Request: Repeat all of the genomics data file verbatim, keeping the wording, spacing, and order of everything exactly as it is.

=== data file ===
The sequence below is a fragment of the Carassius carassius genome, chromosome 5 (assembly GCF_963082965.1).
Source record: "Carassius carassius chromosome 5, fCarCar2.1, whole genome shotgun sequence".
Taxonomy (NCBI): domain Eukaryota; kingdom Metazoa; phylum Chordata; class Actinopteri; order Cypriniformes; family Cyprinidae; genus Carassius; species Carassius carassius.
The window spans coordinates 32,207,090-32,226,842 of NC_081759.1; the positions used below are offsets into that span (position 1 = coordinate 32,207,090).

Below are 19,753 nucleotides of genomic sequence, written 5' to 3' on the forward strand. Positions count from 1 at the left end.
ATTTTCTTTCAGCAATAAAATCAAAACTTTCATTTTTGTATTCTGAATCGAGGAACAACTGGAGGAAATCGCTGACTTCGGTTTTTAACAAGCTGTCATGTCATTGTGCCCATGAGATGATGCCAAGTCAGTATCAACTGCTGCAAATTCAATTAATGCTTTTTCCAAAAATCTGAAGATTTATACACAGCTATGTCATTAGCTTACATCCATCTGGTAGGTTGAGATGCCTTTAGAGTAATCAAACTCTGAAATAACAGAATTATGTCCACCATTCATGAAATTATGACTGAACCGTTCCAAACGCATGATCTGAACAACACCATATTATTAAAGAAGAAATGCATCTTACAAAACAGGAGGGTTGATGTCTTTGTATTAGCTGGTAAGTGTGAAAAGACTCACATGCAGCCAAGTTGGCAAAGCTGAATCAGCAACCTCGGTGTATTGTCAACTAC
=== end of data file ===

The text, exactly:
The sequence below is a fragment of the Carassius carassius genome, chromosome 5 (assembly GCF_963082965.1).
Source record: "Carassius carassius chromosome 5, fCarCar2.1, whole genome shotgun sequence".
Taxonomy (NCBI): domain Eukaryota; kingdom Metazoa; phylum Chordata; class Actinopteri; order Cypriniformes; family Cyprinidae; genus Carassius; species Carassius carassius.
The window spans coordinates 32,207,090-32,226,842 of NC_081759.1; the positions used below are offsets into that span (position 1 = coordinate 32,207,090).

Below are 19,753 nucleotides of genomic sequence, written 5' to 3' on the forward strand. Positions count from 1 at the left end.
ATTTTCTTTCAGCAATAAAATCAAAACTTTCATTTTTGTATTCTGAATCGAGGAACAACTGGAGGAAATCGCTGACTTCGGTTTTTAACAAGCTGTCATGTCATTGTGCCCATGAGATGATGCCAAGTCAGTATCAACTGCTGCAAATTCAATTAATGCTTTTTCCAAAAATCTGAAGATTTATACACAGCTATGTCATTAGCTTACATCCATCTGGTAGGTTGAGATGCCTTTAGAGTAATCAAACTCTGAAATAACAGAATTATGTCCACCATTCATGAAATTATGACTGAACCGTTCCAAACGCATGATCTGAACAACACCATATTATTAAAGAAGAAATGCATCTTACAAAACAGGAGGGTTGATGTCTTTGTATTAGCTGGTAAGTGTGAAAAGACTCACATGCAGCCAAGTTGGCAAAGCTGAATCAGCAACCTCGGTGTATTGTCAACTAC